I think we're more focused on City of Glass because it's more difficult for us to understand. What were Quinn's motivations? What did he gain from this? Where's the "moral of the story"?
These questions were answered for us by the move Rear Window. Jefferies became involved because he was homebound and began studying his neighbors. He was able to put a criminal away for a crime, and still keep the beautiful girl. If nothing else, he gained a partner and didn't have to part with Lisa because she proved that she could handle an adventerous life. (In the beginning, he told the nurse that he couldn't marry her (Lisa) because the life of a photographer wasn't compatible with a fashion model.) Part of the moral of the story is that bad people will get caught. (I wonder if that's more of a 1950's theme. Would the same thing/idea work in 1998 or would Jefferies be arrested for stalking/harassment?)
I'm surprised more people in our class didn't have an issue with Jeff sitting there and spying on people. He watched people in the privacy of their homes. (Think of the lawsuits today.) I'm all for people-watching - down on the Mall or at the beach. But I have a problem with looking through keyholes and using binoculars to get involved in matters that are none of the outside world's business.
Christopher Reeve's version of Rear Window will be broadcast November 22 on ABC.
"Reeve will star in a remake of the classic 1954 Alfred Hitchcock thriller Rear Window. The two hour TV movie for ABC Entertainment will be the actor-director's first lead acting role since his accident. In the new version, Reeve will play a paralyzed man, confined to a wheelchair, who witnesses a murder from his apartment window. His home will feature state-of-the-art voice-activated devices that enable him to live with a measure of independence despite his disability. In this classic, Christopher plays the role of a wheelchair-bound photographer who spies on his neighbors and begins to suspect one of them of murder. The role was played by Jimmy Stewart in Hitchcock's version of the film. Although Christopher is paralyzed from the waist down, today's "handicapped" technology has progressed to the point where he can do just about everything James Stewart did by using voice-activated gizmos." (Source)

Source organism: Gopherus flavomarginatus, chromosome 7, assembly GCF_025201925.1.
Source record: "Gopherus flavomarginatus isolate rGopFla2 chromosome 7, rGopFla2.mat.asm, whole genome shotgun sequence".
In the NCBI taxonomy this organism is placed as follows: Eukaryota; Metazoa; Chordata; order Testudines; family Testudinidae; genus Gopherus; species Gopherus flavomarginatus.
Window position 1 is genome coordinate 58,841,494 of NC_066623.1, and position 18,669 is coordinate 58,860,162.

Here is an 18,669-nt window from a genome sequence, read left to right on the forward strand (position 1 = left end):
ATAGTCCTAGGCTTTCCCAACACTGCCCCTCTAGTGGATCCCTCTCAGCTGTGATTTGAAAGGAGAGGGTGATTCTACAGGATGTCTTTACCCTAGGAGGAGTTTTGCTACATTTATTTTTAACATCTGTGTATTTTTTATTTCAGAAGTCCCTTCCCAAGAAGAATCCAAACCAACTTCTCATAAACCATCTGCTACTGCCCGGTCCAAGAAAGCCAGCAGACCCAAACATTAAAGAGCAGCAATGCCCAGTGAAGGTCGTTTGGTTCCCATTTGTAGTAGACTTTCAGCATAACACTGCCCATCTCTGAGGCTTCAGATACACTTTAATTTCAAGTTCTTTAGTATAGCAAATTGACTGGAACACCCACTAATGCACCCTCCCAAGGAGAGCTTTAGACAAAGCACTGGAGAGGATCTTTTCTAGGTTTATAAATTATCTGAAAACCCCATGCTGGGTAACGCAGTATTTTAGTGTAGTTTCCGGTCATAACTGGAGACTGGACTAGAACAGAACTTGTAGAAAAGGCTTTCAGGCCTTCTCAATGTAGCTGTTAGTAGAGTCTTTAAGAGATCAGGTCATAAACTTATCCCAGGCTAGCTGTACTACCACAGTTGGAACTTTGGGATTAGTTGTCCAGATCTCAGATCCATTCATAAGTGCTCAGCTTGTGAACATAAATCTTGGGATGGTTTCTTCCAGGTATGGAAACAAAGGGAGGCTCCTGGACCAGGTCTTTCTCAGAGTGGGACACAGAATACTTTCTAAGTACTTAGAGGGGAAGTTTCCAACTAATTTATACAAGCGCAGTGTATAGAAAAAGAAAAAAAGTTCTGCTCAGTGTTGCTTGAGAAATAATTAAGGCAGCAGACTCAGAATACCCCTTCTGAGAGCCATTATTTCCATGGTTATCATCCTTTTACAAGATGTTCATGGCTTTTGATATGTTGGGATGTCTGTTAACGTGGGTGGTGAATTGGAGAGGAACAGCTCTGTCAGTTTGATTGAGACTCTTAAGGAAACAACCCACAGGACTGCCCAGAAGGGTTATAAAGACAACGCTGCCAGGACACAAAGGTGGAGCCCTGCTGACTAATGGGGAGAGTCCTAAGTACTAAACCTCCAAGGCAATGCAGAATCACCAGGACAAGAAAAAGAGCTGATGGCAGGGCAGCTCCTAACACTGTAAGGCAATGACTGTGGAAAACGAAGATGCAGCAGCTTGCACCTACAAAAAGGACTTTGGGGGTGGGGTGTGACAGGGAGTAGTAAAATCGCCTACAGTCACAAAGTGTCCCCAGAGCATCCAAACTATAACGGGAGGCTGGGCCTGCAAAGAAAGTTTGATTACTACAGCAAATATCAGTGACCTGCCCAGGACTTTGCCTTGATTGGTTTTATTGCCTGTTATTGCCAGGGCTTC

"City of Glass" and "Rear Window" both tell a story about an individual who turns into a detective. These two detectives, presented in both book and movie, search for evidence to support their theories and guesses on who the murders are and what evils they are going to do next. Auster and Hitchkock create a reality by slowly developing clues that point against the "criminal." Whether it be missing jewelry or walking patterns, the two detectives scrutinize their victims every move. The detectives follow them closely and become so self absorbed that they are unable to separate their personal lives to the entities that they are following.
So too, in this class, we are to become detectives. We shall analyze New York City's past and present, watching closely the presentation of it's neighborhoods. Being an observer and a critic, we should heed the words of Richard Hastadter, who wrote about the need to maintain separation from the world that is being criticized but to also be careful from withdrawing -- going so far from popular-culture that we have disassociated ourselves from America.
The lesson that is taught to us in the movie "Rear Window" and in the book "City of Glass" is one of virtue. We see two individuals become obsessed with uncovering all the answers that they often miss so much. Perhaps we should slow down this remote control world we live in and look at details from a distance that will then allow us to be successful "notetakers, code-breakers, and reason's scientists."
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